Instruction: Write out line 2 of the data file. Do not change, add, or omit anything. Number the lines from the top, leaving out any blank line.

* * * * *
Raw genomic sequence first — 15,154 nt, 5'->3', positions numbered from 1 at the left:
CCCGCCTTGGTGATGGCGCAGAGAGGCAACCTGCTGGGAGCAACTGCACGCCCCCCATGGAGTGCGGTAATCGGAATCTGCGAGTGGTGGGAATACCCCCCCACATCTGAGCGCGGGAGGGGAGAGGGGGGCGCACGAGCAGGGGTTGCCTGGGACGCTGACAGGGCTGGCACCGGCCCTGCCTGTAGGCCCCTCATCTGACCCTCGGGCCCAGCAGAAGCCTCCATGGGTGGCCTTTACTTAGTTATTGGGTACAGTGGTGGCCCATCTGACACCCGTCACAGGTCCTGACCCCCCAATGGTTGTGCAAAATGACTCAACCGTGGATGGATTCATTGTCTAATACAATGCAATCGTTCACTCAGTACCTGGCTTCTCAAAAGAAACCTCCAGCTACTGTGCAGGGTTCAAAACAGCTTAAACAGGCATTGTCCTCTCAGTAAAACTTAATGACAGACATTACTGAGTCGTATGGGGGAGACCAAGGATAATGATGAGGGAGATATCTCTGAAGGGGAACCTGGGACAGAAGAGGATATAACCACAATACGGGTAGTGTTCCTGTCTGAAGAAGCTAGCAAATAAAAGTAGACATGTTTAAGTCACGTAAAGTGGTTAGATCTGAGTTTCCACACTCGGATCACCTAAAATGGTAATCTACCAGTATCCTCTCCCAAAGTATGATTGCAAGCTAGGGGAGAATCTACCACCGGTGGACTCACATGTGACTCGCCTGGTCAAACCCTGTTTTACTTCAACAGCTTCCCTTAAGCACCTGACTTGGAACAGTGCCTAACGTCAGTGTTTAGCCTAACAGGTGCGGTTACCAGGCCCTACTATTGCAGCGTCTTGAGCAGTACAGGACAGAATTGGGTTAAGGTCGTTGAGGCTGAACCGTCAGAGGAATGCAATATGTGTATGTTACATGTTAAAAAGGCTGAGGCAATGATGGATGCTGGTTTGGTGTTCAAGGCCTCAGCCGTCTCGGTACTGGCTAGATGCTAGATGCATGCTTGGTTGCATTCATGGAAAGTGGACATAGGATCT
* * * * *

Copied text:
CCCGCCTTGGTGATGGCGCAGAGAGGCAACCTGCTGGGAGCAACTGCACGCCCCCCATGGAGTGCGGTAATCGGAATCTGCGAGTGGTGGGAATACCCCCCCACATCTGAGCGCGGGAGGGGAGAGGGGGGCGCACGAGCAGGGGTTGCCTGGGACGCTGACAGGGCTGGCACCGGCCCTGCCTGTAGGCCCCTCATCTGACCCTCGGGCCCAGCAGAAGCCTCCATGGGTGGCCTTTACTTAGTTATTGGGTACAGTGGTGGCCCATCTGACACCCGTCACAGGTCCTGACCCCCCAATGGTTGTGCAAAATGACTCAACCGTGGATGGATTCATTGTCTAATACAATGCAATCGTTCACTCAGTACCTGGCTTCTCAAAAGAAACCTCCAGCTACTGTGCAGGGTTCAAAACAGCTTAAACAGGCATTGTCCTCTCAGTAAAACTTAATGACAGACATTACTGAGTCGTATGGGGGAGACCAAGGATAATGATGAGGGAGATATCTCTGAAGGGGAACCTGGGACAGAAGAGGATATAACCACAATACGGGTAGTGTTCCTGTCTGAAGAAGCTAGCAAATAAAAGTAGACATGTTTAAGTCACGTAAAGTGGTTAGATCTGAGTTTCCACACTCGGATCACCTAAAATGGTAATCTACCAGTATCCTCTCCCAAAGTATGATTGCAAGCTAGGGGAGAATCTACCACCGGTGGACTCACATGTGACTCGCCTGGTCAAACCCTGTTTTACTTCAACAGCTTCCCTTAAGCACCTGACTTGGAACAGTGCCTAACGTCAGTGTTTAGCCTAACAGGTGCGGTTACCAGGCCCTACTATTGCAGCGTCTTGAGCAGTACAGGACAGAATTGGGTTAAGGTCGTTGAGGCTGAACCGTCAGAGGAATGCAATATGTGTATGTTACATGTTAAAAAGGCTGAGGCAATGATGGATGCTGGTTTGGTGTTCAAGGCCTCAGCCGTCTCGGTACTGGCTAGATGCTAGATGCATGCTTGGTTGCATTCATGGAAAGTGGACATAGGATCT